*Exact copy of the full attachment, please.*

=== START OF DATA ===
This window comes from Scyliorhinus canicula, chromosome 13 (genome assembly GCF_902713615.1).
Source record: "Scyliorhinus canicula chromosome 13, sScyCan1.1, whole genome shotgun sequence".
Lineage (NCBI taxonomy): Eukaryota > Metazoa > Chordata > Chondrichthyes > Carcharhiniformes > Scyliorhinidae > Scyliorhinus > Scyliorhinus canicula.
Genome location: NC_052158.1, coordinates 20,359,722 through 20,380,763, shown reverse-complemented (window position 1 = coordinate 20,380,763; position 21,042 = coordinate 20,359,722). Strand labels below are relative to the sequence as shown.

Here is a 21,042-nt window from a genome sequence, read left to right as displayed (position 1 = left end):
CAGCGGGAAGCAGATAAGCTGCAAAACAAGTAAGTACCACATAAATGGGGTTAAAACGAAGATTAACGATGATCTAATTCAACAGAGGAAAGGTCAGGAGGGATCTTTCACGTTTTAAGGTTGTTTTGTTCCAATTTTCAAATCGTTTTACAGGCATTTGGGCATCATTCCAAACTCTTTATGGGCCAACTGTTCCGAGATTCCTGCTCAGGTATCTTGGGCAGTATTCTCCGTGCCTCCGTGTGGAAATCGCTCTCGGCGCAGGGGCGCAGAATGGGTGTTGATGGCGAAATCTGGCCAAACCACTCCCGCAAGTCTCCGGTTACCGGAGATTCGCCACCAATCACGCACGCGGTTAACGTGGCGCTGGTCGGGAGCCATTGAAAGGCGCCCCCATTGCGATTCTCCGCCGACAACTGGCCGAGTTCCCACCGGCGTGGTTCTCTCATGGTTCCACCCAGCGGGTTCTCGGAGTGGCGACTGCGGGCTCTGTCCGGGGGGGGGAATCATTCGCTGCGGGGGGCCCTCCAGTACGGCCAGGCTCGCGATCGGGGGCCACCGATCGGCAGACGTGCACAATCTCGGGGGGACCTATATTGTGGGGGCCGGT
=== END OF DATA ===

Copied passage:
This window comes from Scyliorhinus canicula, chromosome 13 (genome assembly GCF_902713615.1).
Source record: "Scyliorhinus canicula chromosome 13, sScyCan1.1, whole genome shotgun sequence".
Lineage (NCBI taxonomy): Eukaryota > Metazoa > Chordata > Chondrichthyes > Carcharhiniformes > Scyliorhinidae > Scyliorhinus > Scyliorhinus canicula.
Genome location: NC_052158.1, coordinates 20,359,722 through 20,380,763, shown reverse-complemented (window position 1 = coordinate 20,380,763; position 21,042 = coordinate 20,359,722). Strand labels below are relative to the sequence as shown.

Here is a 21,042-nt window from a genome sequence, read left to right as displayed (position 1 = left end):
CAGCGGGAAGCAGATAAGCTGCAAAACAAGTAAGTACCACATAAATGGGGTTAAAACGAAGATTAACGATGATCTAATTCAACAGAGGAAAGGTCAGGAGGGATCTTTCACGTTTTAAGGTTGTTTTGTTCCAATTTTCAAATCGTTTTACAGGCATTTGGGCATCATTCCAAACTCTTTATGGGCCAACTGTTCCGAGATTCCTGCTCAGGTATCTTGGGCAGTATTCTCCGTGCCTCCGTGTGGAAATCGCTCTCGGCGCAGGGGCGCAGAATGGGTGTTGATGGCGAAATCTGGCCAAACCACTCCCGCAAGTCTCCGGTTACCGGAGATTCGCCACCAATCACGCACGCGGTTAACGTGGCGCTGGTCGGGAGCCATTGAAAGGCGCCCCCATTGCGATTCTCCGCCGACAACTGGCCGAGTTCCCACCGGCGTGGTTCTCTCATGGTTCCACCCAGCGGGTTCTCGGAGTGGCGACTGCGGGCTCTGTCCGGGGGGGGGAATCATTCGCTGCGGGGGGCCCTCCAGTACGGCCAGGCTCGCGATCGGGGGCCACCGATCGGCAGACGTGCACAATCTCGGGGGGACCTATATTGTGGGGGCCGGT